And then the sun came out and turned the water to silver, and everywhere looked quite different.
I still didn’t want to take my wellies off, though!
We walked back to the car (it’s surprising how tiring it can be walk in sand in your wellies, we were all puffed out!), deciding that perhaps we did still have enough puff left to do the shortest of the squirrel walks before we left.
Formby is one of the few places where there is red squirrel habitat that protects the squirrels and gives them a safe place to live. There aren’t too many of our native red squirrels left, as they come off worst against the grey squirrels which were introduced by the Victorians as an ornamental species from North America in the 1870s. The grey squirrels are more successful at competing for food and habitat, and also transmit a squirrel pox virus which kills the red squirrels. However, there are pockets of the country where the red squirrels are safe as the red squirrels live in pine trees, which discourages the grey squirrels as they prefer broad-leaved deciduous trees – the sort that we often have in our gardens, in fact! The National Trust looks after quite a few reserves in England and Wales, and red squirrels numbers are on the rise in Scotland too.
I definitely have a soft spot for red squirrels, and not least because I was a member of the Tufty Club when I was very small 😀. Those ears!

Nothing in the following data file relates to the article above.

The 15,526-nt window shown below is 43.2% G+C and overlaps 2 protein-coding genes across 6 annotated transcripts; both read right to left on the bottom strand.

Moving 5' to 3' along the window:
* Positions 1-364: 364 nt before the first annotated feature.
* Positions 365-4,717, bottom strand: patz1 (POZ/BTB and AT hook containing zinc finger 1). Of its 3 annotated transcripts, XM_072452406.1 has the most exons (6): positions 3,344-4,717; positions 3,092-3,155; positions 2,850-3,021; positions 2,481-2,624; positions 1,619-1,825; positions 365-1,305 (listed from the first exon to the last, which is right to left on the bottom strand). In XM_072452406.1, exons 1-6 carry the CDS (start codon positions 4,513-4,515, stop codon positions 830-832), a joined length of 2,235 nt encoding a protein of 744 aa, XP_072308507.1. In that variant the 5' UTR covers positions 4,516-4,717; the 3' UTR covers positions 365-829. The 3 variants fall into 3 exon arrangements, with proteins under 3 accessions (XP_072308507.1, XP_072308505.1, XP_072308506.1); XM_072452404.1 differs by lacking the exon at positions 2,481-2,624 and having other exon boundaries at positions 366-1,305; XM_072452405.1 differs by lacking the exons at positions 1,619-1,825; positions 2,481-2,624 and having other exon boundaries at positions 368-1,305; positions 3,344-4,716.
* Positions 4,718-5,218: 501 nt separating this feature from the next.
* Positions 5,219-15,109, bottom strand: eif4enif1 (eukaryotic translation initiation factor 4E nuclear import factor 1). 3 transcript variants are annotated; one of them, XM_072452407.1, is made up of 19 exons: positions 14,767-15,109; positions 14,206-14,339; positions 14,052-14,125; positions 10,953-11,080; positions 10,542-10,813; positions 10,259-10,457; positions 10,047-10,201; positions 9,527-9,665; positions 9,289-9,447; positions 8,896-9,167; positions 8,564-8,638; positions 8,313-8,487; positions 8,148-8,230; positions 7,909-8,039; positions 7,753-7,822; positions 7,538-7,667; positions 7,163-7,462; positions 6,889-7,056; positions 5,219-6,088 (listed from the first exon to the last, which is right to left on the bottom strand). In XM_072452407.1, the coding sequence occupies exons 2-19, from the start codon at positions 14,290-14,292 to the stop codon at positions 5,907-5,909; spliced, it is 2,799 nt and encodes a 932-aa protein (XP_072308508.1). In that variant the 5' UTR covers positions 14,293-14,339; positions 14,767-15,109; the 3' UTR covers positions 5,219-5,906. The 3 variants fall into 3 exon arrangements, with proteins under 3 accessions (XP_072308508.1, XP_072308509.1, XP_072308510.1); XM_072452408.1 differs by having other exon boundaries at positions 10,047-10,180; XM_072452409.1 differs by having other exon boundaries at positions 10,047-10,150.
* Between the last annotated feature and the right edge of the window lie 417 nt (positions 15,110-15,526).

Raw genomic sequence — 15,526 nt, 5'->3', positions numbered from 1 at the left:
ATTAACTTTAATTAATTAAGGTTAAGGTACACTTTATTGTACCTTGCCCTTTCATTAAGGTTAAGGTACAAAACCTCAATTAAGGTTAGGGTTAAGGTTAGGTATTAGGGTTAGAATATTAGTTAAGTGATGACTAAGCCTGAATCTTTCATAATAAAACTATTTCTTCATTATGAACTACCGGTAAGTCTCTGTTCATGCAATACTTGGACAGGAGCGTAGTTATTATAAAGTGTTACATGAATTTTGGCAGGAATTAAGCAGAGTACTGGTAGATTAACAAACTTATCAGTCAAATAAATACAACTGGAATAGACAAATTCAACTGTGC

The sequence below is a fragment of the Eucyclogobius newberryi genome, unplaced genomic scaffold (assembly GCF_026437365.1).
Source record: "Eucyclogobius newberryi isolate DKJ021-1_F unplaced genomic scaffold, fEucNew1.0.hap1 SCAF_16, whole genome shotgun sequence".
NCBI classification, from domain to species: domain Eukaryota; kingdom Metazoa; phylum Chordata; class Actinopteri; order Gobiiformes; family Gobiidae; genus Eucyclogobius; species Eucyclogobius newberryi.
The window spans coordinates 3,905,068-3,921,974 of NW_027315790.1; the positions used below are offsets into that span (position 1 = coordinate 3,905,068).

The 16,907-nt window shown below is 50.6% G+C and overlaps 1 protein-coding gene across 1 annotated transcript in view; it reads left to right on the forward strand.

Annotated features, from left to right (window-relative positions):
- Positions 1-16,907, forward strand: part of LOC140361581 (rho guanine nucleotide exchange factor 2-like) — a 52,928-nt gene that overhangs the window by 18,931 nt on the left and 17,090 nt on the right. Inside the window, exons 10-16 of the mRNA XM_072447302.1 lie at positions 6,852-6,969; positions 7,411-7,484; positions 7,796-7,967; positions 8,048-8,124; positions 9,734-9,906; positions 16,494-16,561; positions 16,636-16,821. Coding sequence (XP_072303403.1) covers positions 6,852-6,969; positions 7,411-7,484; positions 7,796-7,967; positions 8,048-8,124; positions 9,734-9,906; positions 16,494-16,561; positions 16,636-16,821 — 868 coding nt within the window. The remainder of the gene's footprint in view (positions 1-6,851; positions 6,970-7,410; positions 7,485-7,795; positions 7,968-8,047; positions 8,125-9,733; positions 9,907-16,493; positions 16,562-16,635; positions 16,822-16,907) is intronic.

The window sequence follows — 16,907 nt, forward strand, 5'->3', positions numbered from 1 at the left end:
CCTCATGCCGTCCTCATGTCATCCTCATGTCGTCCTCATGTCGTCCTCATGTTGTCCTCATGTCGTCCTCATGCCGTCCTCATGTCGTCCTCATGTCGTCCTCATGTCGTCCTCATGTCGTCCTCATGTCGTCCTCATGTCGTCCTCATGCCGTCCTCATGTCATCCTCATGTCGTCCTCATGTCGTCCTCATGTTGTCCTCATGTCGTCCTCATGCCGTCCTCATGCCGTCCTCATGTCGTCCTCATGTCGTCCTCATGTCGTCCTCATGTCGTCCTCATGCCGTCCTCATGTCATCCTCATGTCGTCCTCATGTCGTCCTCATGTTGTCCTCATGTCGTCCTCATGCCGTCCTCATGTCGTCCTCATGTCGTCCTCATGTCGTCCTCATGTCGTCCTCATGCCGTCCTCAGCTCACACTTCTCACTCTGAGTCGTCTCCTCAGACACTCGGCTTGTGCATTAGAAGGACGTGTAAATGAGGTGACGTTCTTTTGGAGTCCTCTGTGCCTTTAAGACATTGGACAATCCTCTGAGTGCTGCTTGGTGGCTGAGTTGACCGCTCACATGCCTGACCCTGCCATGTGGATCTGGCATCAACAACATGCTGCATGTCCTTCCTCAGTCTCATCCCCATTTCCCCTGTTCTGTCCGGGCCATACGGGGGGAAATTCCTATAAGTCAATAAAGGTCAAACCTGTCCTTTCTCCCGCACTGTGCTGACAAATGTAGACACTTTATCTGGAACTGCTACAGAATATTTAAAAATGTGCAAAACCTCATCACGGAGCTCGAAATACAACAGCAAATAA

|Source: Mike Hetherington/www.logsdirect.co.uk|
I do like watching the grey squirrels that live around our garden too – I never like to think of them as “rats with tails” – but a red squirrel is a bit special, I think. They obviously thought that too on Sunday – too special for us to catch sight of them, anyway! We debated whether they would just be sitting with their feet up watching Netflix. “Oh good idea,” said small daughter. “Shall we go home now?”
And with that, our holiday was just about over 😀.
Before I go, I must tell you some exciting news – I’ve been nominated for a LoveCrafts Craftie Noteworthy Knitting Blog Award! (I’ll be getting above myself with these awards, if I’m not careful 😀). The awards are for bloggers in the categories Noteworthy Knitting, Creative Crochet, Motivated Multicraft, Stylish Stitching and Dedicated Indie Designer. Some of the names of the other people and their blogs I recognise, but there are plenty that I don’t and I’ve spent an enjoyable time having a look around their blogs to see what they’re about – you might like to do the same thing!
The voting is open now until 18 November 2019, and from the votes a shortlist will be drawn up and the winner will be chosen from those by the judging panel, with the winners announced on 2 December 2019. You can find out more about the process and the judging panel here.
Thank you very much if you decide you’d like to vote! xx